Violence and Non-Violence – Part 4


A detailed analysis of the case of the hit on the drowning man (situation one) shows that though it involves the use of force without the prior consent of the person on whom it is exerted, the force used is ultimately used with the motive of saving the man’s life. The situation includes the application of force without the consent of the man against whom it is used: and in this sense, it may be said to be a case of violence: but the force is used for the good of the drowning man and not with any desire to inflict injury or harm to him; and in that sense, it may also be said that it is not a case of violence. In these special senses, the situation can be said to involve violence and non-violence respectively; but in the ordinary sense of the words, it cannot be looked upon as a case either of violence or non-violence.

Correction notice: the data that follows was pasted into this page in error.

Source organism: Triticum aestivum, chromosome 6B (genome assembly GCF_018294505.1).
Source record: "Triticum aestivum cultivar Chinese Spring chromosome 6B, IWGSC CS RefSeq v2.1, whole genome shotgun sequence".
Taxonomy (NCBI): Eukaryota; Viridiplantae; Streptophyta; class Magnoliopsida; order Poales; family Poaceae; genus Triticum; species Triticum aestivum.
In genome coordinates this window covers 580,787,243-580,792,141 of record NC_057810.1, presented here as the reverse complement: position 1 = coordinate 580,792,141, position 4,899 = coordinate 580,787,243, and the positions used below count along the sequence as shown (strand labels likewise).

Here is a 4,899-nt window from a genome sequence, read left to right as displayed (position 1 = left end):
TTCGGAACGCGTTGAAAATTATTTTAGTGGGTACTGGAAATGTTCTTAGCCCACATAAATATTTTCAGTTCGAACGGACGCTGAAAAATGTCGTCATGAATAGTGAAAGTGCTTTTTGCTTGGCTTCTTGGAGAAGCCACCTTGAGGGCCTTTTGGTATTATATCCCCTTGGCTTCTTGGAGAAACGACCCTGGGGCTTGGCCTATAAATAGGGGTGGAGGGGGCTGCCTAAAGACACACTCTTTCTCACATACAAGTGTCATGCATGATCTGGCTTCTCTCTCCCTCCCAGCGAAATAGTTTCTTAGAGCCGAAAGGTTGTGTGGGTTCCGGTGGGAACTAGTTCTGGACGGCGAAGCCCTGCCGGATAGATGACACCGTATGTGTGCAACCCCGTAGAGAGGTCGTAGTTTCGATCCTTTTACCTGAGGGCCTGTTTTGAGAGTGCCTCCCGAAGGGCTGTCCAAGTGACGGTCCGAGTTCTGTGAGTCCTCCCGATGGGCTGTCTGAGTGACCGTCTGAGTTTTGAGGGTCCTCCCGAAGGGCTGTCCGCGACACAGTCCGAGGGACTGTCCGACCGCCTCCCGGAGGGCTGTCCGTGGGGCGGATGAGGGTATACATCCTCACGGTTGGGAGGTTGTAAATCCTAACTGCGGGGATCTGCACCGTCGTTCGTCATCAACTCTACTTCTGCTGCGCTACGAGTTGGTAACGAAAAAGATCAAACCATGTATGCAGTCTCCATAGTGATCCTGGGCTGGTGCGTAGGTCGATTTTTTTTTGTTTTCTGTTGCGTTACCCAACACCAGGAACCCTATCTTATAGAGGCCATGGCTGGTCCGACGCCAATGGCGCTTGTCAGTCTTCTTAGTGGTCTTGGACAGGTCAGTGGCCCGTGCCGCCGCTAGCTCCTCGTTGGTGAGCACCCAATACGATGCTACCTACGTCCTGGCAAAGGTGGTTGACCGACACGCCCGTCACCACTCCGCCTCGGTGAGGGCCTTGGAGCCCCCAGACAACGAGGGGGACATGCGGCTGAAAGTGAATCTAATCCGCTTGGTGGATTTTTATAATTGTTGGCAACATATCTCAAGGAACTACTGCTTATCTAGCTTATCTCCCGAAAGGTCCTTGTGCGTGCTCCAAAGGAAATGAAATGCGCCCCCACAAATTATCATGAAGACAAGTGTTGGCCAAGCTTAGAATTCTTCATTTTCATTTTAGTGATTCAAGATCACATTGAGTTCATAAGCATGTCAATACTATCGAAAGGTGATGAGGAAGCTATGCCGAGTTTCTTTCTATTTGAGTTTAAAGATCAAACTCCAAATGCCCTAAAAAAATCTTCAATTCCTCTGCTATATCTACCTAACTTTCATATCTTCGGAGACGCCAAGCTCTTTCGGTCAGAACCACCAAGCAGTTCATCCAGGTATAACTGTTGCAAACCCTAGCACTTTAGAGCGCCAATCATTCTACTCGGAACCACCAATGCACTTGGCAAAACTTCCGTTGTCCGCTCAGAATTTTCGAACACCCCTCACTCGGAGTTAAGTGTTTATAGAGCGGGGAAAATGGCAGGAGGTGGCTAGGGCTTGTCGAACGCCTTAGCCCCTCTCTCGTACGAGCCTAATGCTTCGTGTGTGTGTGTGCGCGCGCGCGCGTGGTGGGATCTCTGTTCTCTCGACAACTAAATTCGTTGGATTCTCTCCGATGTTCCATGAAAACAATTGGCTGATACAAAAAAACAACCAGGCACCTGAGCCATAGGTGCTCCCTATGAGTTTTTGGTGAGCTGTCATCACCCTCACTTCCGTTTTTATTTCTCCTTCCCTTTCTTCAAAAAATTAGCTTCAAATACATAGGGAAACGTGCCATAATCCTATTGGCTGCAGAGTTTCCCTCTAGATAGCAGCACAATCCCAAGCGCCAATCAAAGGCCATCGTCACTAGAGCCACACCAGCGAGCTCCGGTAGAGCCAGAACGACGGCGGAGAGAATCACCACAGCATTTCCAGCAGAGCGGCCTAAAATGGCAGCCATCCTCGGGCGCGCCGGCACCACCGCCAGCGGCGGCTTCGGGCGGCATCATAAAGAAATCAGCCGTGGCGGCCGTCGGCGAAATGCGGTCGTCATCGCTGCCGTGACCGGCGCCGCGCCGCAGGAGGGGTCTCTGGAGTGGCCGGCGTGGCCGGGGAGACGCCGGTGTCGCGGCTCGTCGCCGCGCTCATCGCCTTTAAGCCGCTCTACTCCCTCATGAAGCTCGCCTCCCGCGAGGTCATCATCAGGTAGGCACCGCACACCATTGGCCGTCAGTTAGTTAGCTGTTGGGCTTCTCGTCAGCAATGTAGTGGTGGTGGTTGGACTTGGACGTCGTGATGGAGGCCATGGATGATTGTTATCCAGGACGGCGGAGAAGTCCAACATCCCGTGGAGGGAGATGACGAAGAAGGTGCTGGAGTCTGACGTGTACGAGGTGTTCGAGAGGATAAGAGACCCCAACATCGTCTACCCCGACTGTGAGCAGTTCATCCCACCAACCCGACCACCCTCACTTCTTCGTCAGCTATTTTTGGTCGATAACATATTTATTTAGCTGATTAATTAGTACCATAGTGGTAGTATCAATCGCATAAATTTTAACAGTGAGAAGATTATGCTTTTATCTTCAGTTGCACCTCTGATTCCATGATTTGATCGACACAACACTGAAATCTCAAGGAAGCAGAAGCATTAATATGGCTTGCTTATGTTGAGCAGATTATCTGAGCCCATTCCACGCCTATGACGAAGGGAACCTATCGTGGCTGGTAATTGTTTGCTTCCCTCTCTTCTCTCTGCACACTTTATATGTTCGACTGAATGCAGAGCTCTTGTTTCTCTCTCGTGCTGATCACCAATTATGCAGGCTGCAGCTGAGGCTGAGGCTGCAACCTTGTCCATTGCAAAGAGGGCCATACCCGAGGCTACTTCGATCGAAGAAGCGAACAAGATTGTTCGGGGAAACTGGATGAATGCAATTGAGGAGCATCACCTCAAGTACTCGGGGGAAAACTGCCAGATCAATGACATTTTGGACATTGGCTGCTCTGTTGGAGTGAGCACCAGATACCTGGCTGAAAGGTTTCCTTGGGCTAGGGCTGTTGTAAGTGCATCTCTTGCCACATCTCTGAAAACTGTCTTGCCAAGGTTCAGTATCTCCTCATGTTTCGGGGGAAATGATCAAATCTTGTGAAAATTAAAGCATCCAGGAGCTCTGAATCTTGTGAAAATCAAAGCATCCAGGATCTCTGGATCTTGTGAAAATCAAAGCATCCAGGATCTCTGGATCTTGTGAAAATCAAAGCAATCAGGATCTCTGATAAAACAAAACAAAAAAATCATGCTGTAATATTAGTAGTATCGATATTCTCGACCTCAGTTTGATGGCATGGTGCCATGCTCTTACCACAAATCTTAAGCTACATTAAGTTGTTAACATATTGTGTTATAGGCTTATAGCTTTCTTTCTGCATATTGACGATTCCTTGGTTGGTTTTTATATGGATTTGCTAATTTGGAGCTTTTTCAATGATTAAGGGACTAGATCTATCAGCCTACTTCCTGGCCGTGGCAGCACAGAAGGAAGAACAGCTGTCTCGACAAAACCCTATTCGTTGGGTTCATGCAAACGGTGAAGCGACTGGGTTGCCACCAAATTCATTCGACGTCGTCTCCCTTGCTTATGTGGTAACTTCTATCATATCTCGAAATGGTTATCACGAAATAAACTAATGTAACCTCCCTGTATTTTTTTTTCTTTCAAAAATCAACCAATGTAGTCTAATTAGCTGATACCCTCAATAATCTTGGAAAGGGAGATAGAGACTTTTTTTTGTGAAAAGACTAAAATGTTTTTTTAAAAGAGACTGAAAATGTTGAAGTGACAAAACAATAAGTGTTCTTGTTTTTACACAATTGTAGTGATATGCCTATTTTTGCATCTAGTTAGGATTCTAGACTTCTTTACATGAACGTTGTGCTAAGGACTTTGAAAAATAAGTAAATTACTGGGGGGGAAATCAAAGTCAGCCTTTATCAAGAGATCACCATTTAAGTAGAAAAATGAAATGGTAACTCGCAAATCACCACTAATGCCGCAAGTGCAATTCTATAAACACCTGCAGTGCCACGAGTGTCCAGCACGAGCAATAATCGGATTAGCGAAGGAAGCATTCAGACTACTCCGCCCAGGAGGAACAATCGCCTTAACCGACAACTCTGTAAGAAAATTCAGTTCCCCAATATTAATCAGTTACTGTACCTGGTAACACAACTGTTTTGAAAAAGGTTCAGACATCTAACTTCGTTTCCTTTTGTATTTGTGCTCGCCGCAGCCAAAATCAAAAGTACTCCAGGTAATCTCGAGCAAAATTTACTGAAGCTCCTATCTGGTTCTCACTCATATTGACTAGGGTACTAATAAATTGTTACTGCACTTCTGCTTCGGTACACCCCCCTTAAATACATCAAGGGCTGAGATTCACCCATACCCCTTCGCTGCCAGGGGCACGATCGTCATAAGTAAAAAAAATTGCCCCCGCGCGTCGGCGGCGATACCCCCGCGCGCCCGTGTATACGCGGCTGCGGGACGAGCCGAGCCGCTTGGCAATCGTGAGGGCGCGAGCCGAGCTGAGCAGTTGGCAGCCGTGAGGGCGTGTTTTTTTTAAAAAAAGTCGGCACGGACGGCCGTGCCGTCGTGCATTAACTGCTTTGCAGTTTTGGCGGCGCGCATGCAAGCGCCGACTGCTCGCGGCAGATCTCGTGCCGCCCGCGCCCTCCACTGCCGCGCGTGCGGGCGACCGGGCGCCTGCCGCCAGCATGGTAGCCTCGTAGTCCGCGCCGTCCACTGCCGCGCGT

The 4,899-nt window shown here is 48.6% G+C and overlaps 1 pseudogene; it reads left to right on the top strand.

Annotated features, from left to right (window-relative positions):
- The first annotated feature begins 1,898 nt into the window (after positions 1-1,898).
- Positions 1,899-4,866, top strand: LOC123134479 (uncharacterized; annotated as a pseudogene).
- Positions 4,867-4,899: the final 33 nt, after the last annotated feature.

The case of the operation for the cure of contagious disease (situation two) is slightly different from the case of the drowning man. Here also there is application of force (amounting even to the cutting of the affected part of the body); and the application of force is for the good of the person against whom it is used: but in most cases of such operations, the patient gives his prior consent for the application of such force as may be necessary for the execution of the operation. Further, the operation is intended not only to protect the patient himself from the further ravages of the disease, but is also intended to protect others from the spread of infection. The application of force here springs out of the motive of doing unmixed good, both to the patient as well as many others who might come into contact with him. Since no harm or injury is intended, the application of force in this situation does not amount to violence, in the ordinary sense: and it also cannot be adequately looked upon as non-violence, since it is a clear case of cutting a part of a living body.


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